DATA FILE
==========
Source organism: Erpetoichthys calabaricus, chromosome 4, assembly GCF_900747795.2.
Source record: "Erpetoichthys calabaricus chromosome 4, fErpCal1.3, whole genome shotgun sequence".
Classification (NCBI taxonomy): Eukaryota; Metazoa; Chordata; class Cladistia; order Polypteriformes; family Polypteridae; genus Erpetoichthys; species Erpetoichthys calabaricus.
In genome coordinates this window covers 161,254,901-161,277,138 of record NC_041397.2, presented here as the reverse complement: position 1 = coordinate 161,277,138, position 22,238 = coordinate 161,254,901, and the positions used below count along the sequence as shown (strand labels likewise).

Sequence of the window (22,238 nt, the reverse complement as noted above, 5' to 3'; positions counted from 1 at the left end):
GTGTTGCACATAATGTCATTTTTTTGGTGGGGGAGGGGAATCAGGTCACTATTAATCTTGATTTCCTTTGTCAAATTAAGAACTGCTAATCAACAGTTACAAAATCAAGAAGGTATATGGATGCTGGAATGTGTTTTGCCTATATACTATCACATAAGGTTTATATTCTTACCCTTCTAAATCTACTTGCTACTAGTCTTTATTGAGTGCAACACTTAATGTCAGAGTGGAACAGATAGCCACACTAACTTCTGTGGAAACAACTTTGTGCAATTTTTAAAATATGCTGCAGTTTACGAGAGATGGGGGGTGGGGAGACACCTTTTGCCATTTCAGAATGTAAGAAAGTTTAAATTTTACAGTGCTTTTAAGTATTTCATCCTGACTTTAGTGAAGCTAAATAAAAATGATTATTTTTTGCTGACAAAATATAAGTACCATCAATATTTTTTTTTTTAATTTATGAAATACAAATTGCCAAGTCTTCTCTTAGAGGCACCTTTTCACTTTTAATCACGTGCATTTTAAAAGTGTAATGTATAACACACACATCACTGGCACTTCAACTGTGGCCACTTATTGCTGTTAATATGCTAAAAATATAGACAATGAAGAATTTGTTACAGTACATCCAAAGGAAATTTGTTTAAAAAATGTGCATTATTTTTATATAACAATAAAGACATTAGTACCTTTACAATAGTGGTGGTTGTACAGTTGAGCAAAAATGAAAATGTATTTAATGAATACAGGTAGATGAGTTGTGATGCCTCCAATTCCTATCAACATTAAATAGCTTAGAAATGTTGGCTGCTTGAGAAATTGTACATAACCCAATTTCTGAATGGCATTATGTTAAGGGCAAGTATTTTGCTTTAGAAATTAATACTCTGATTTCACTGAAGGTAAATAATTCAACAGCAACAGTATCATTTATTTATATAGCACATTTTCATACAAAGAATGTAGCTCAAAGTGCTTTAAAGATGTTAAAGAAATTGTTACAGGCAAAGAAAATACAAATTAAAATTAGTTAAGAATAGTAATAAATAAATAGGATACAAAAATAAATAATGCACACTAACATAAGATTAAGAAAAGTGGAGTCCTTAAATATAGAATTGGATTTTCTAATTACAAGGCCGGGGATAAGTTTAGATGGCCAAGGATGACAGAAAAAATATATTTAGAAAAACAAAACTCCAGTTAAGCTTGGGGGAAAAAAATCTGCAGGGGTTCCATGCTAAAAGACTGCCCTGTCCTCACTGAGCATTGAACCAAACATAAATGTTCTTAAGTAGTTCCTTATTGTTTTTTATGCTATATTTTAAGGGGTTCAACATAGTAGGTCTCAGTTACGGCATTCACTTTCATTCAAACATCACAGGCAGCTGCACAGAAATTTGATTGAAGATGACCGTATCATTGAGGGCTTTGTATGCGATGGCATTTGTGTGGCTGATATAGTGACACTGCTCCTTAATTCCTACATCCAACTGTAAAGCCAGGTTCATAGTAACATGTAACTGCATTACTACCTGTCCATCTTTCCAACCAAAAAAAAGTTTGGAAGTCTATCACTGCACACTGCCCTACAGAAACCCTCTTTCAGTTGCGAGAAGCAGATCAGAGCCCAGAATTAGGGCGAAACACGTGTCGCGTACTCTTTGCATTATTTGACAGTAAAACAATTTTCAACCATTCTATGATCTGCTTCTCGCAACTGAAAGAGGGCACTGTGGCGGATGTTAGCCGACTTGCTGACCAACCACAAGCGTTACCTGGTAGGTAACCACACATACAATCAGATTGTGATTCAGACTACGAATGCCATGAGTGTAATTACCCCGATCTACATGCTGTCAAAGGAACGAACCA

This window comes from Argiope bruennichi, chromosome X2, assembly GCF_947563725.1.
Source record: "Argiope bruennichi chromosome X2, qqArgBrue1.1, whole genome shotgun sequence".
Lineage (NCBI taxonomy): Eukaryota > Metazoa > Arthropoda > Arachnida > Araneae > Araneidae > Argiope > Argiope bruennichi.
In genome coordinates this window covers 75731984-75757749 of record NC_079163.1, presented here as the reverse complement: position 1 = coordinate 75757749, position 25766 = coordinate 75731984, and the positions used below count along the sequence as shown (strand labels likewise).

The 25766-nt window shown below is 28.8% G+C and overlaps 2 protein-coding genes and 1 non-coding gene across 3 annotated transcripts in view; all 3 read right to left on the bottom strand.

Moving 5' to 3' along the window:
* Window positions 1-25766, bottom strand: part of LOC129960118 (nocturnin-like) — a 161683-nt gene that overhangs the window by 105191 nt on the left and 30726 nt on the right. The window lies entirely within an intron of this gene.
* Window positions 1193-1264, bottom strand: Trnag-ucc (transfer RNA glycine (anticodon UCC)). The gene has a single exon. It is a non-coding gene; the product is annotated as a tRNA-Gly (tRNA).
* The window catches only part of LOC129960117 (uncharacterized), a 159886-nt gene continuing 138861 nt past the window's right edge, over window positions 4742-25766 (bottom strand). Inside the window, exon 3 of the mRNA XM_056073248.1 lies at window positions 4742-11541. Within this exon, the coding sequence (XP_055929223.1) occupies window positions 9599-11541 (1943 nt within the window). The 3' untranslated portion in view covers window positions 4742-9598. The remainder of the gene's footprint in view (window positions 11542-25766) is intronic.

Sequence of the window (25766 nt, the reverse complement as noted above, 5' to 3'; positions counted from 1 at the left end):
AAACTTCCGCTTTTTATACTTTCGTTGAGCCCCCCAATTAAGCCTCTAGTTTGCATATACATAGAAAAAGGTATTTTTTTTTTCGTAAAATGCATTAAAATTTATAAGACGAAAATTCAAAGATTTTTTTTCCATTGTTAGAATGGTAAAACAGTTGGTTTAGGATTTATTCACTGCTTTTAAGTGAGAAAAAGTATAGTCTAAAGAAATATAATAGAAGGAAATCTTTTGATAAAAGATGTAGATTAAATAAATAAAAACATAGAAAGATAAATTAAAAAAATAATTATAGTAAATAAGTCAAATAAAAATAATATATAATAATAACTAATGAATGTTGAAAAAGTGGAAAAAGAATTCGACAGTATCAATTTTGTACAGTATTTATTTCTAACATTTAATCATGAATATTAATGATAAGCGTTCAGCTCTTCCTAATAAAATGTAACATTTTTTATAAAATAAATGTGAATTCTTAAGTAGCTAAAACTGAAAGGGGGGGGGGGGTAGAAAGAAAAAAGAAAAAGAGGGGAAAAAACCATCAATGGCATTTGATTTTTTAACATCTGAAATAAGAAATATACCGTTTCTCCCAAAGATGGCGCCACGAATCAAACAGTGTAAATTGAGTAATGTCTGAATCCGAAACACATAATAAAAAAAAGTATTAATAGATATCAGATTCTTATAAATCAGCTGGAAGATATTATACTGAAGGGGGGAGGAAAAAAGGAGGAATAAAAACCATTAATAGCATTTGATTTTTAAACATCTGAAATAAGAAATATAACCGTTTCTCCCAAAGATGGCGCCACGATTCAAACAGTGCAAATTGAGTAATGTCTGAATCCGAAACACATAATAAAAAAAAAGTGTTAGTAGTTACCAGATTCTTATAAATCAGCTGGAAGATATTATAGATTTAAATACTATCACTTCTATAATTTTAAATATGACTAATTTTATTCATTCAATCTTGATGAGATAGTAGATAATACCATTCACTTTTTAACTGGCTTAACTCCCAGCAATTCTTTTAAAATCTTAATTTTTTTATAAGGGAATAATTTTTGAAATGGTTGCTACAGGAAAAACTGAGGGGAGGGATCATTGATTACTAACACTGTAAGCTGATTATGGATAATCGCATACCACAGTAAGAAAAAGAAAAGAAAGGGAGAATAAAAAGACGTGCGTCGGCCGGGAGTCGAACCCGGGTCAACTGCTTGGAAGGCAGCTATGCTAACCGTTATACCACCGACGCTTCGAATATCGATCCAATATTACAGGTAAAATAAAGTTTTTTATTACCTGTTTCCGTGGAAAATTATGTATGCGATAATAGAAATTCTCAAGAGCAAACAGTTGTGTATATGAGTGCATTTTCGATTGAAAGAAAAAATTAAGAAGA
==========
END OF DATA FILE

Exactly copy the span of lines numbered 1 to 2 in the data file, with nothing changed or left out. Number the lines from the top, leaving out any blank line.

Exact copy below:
Source organism: Erpetoichthys calabaricus, chromosome 4, assembly GCF_900747795.2.
Source record: "Erpetoichthys calabaricus chromosome 4, fErpCal1.3, whole genome shotgun sequence".